The history of Wegener’s expedition to Greenland and the central Greenland ice station of Eismitte.
August 10, 2020
“Konrad Steffen, the well known swiss glaciologist, died tragically in Greenland. Steffen has fallen in a crevasse while going to a science station in the middle of Greenland’s ice. Steffen was known to the big audience because he often participated in tv programs as well as academics meetings, like IPCC or governments meetings, like the Paris climate meeting in 2015. Steffen had been following the evolution of Greenland’s ice for 20 years by warning of an increase of ice retreat in the last years.”
The news went around the world, relaunched by the tweets of many scientists and researchers. Newspapers sites and TV networks reported the news.
I saw the report about Steffen’s death on the evening tv news.
I asked myself how it was possible to lose life for science. And lose it while following the retreating ice, trying to know its secrets. Could this make sense? A fatality or fate?
Maybe that’s why I went, the next day, to the Swiss Polar Institute where Steffen worked when he wasn’t in Greenland.
In the Swiss Polar Institute in Losanna, there is a collection of photographs about the history of polar exploration. In the first room of the exhibition, there is a large photograph on the wall, a black and white photograph, with two men in fur.
The man on the left is Alfred Wegener, a German climatologist, the other on the right is Rasmus Villumsen, a Greenlander guide.
Not many people know Alfred Wegener, but someone maybe remembers the Pangea, the largest of the continents, and the continental drift.
Fifteen years before this photo, in 1915, Wegener published his most famous book: The origin of continents and oceans. The first theory about the continental drift.
But what is Wegener doing dressed in animal fur, together with a Greenlander guide in the snow and ice?
On his 50th birthday, November 1, 1930, he is exactly in the middle of the Greenland ice sheet., at over 3000 meters above sea level. It is the third time that Wegener has come to Greenland, this time leading a large scientific expedition funded by the German government. 21 people, including scientists and assistants. geophysicists geologists zoologists meteorologists engineers, plus 25 Icelandic ponies and 140 dogs.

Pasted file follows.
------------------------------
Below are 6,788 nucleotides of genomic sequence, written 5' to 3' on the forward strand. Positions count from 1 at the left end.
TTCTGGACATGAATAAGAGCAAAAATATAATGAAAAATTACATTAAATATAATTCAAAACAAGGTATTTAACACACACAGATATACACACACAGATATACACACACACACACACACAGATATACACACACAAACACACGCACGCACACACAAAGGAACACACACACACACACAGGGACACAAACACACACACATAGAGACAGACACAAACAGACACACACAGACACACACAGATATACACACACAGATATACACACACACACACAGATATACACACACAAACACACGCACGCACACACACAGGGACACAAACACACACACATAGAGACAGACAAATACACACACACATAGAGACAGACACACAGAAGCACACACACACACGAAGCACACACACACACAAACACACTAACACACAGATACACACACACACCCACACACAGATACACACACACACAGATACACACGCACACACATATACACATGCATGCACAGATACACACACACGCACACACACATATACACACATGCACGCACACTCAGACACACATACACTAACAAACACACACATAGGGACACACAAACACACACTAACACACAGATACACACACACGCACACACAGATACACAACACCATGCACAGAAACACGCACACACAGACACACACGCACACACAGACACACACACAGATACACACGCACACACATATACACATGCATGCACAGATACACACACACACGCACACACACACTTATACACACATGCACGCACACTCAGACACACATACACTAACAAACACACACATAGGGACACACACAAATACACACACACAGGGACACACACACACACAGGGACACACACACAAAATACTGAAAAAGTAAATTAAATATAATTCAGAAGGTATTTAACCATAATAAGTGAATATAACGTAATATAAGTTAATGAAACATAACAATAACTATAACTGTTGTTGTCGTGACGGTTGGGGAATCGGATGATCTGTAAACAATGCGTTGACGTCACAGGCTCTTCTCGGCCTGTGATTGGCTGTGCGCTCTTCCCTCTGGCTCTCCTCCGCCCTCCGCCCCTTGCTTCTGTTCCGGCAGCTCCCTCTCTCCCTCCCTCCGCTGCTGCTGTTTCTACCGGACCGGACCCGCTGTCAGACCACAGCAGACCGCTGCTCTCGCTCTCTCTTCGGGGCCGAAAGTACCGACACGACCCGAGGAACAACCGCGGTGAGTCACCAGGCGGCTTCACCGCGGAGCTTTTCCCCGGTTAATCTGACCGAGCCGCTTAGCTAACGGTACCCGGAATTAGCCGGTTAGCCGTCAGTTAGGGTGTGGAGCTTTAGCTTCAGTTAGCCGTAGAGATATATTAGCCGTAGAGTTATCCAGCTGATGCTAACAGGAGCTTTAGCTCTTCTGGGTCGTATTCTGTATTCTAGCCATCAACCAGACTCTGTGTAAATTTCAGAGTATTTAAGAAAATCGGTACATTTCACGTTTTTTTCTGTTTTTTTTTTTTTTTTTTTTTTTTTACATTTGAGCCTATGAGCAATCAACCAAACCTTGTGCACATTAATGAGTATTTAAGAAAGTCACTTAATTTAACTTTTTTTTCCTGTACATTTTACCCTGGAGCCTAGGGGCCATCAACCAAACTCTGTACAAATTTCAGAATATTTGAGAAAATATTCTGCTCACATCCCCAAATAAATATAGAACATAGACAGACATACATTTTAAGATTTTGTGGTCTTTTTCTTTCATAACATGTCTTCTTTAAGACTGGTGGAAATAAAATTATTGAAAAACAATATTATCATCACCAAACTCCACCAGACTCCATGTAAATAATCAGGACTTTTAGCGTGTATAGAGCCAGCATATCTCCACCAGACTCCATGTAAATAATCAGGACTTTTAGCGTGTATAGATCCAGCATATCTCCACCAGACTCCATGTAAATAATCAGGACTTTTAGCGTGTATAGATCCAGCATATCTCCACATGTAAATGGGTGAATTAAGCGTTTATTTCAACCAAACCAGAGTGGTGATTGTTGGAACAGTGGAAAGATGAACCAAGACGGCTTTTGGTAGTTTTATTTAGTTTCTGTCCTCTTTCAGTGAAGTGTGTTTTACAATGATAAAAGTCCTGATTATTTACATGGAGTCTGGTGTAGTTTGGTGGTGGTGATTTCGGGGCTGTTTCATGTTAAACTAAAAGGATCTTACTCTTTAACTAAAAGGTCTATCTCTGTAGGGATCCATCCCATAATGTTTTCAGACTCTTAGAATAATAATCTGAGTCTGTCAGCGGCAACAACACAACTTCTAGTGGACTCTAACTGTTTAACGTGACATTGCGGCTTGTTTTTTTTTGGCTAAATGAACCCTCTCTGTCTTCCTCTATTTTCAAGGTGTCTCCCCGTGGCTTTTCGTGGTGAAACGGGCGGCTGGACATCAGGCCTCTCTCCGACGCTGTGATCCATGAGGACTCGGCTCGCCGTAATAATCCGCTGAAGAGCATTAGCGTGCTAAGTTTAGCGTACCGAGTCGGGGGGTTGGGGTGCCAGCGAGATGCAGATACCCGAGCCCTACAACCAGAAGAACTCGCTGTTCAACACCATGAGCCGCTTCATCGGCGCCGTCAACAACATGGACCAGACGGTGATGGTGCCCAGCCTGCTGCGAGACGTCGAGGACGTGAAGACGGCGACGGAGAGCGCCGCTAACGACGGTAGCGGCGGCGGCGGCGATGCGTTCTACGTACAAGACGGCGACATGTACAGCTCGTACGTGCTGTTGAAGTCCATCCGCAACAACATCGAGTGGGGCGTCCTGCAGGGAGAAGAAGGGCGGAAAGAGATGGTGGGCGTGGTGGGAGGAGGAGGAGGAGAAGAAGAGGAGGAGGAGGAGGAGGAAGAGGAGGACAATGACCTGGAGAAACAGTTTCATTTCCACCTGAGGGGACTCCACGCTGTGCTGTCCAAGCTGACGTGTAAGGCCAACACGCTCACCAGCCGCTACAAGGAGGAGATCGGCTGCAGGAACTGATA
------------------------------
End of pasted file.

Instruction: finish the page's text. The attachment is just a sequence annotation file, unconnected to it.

Wegener established two research stations, one on the west coast and one in the middle of the ice sheet, 400 kilometres from the coast. He called this second station Eismitte.
On the day of his fiftieth birthday, he joined his expedition companions, who lived in a room dug inside the ice.
His companions wanted to spend the winter at Eismitte but they had little food: Wegener decided to bring them the provisions. A journey of 40 days, from west coast station to Eismitte, with dogs and sledges.
Many more days than he had expected.
The journey was very difficult because the snow was too soft and the wind was blowing hard throughout the day. But he couldn’t leave them without food and gasoline. They couldn’t survive the polar night, in an ice cave. they were his companions before they were scientists.
What is Wegener looking for in Greenland? 90 years before Steffen he wants to measure the thickness of the ice, he wants to measure temperatures and winds, even during the polar night. Nobody had measured the temperatures during the polar night before.
He wanted to understand if the glacier was growing or falling and how it changed over the course of the year. Because ice records climate changes and Wegener is a climatologist. These were the main reasons for the expedition.
He also wanted to measure the displacement of Greenland from the coast of Norway to prove his drift theory. But his tools were not adequate for this.
Using dynamite and seismographs, Wegener and his expedition companions make the first measurement of the thickness of the ice in Greenland.
1100 meters thickness at the highest point.
They studied the ice layers to establish its age. And so they entered the ice library for the first time. An archive that records climate changes.
Many years after that photo, the air bubbles contained in the ice reveal the first traces of global warming. The ice library still has many things to tell us.
This is Wegener’s last photograph, after the shot, Wegener and Villumsem make their way back to the west coast station. Wegener will never get there. The effort to return was too great for his heart. Wegener’s body was found lifeless the following spring, Villumsen’s was never found.
Like Wegener, Steffen loved reading in “the ice library”, studying the ice movements.
Ninety years later history repeats itself. A scientist disappears in the “white desert”.
There is a point beyond which what you want to know is worth more than what you are. But no one knows where that point is and when you cross it.
For Steffen, Wegener and Villumsen that point is in the secrets of the ice.